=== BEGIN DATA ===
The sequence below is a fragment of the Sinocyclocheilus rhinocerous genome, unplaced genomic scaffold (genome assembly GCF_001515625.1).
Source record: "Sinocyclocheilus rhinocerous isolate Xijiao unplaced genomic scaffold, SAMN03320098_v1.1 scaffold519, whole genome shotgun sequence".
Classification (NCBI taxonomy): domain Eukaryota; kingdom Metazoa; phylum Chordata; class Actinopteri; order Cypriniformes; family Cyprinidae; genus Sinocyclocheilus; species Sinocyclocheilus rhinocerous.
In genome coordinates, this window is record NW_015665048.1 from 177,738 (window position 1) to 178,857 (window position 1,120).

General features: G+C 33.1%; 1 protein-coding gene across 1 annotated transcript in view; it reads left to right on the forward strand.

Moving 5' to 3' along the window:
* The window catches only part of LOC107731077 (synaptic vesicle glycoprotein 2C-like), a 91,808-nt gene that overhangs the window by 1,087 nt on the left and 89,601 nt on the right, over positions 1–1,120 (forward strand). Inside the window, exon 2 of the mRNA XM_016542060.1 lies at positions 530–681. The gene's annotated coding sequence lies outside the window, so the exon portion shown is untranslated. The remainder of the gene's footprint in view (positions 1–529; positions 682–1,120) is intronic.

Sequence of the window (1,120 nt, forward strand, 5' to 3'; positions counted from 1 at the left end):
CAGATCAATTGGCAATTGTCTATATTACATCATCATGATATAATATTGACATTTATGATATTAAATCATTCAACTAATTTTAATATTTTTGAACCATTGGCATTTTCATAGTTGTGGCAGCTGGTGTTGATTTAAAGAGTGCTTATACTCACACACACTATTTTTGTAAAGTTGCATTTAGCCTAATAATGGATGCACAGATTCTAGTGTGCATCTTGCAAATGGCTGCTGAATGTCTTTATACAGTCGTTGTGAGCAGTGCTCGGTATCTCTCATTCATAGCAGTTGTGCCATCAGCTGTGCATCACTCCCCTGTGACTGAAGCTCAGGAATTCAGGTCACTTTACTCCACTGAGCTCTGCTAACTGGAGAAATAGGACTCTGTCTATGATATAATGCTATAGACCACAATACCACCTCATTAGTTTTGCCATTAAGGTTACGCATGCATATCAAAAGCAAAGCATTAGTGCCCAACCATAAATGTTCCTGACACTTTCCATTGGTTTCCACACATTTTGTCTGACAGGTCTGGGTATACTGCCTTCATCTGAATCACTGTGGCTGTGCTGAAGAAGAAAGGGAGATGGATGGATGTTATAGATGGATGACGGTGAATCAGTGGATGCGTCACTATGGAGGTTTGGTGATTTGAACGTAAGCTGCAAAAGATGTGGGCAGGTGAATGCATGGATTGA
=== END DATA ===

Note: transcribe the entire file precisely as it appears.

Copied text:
The sequence below is a fragment of the Sinocyclocheilus rhinocerous genome, unplaced genomic scaffold (genome assembly GCF_001515625.1).
Source record: "Sinocyclocheilus rhinocerous isolate Xijiao unplaced genomic scaffold, SAMN03320098_v1.1 scaffold519, whole genome shotgun sequence".
Classification (NCBI taxonomy): domain Eukaryota; kingdom Metazoa; phylum Chordata; class Actinopteri; order Cypriniformes; family Cyprinidae; genus Sinocyclocheilus; species Sinocyclocheilus rhinocerous.
In genome coordinates, this window is record NW_015665048.1 from 177,738 (window position 1) to 178,857 (window position 1,120).

General features: G+C 33.1%; 1 protein-coding gene across 1 annotated transcript in view; it reads left to right on the forward strand.

Moving 5' to 3' along the window:
* The window catches only part of LOC107731077 (synaptic vesicle glycoprotein 2C-like), a 91,808-nt gene that overhangs the window by 1,087 nt on the left and 89,601 nt on the right, over positions 1–1,120 (forward strand). Inside the window, exon 2 of the mRNA XM_016542060.1 lies at positions 530–681. The gene's annotated coding sequence lies outside the window, so the exon portion shown is untranslated. The remainder of the gene's footprint in view (positions 1–529; positions 682–1,120) is intronic.

Sequence of the window (1,120 nt, forward strand, 5' to 3'; positions counted from 1 at the left end):
CAGATCAATTGGCAATTGTCTATATTACATCATCATGATATAATATTGACATTTATGATATTAAATCATTCAACTAATTTTAATATTTTTGAACCATTGGCATTTTCATAGTTGTGGCAGCTGGTGTTGATTTAAAGAGTGCTTATACTCACACACACTATTTTTGTAAAGTTGCATTTAGCCTAATAATGGATGCACAGATTCTAGTGTGCATCTTGCAAATGGCTGCTGAATGTCTTTATACAGTCGTTGTGAGCAGTGCTCGGTATCTCTCATTCATAGCAGTTGTGCCATCAGCTGTGCATCACTCCCCTGTGACTGAAGCTCAGGAATTCAGGTCACTTTACTCCACTGAGCTCTGCTAACTGGAGAAATAGGACTCTGTCTATGATATAATGCTATAGACCACAATACCACCTCATTAGTTTTGCCATTAAGGTTACGCATGCATATCAAAAGCAAAGCATTAGTGCCCAACCATAAATGTTCCTGACACTTTCCATTGGTTTCCACACATTTTGTCTGACAGGTCTGGGTATACTGCCTTCATCTGAATCACTGTGGCTGTGCTGAAGAAGAAAGGGAGATGGATGGATGTTATAGATGGATGACGGTGAATCAGTGGATGCGTCACTATGGAGGTTTGGTGATTTGAACGTAAGCTGCAAAAGATGTGGGCAGGTGAATGCATGGATTGA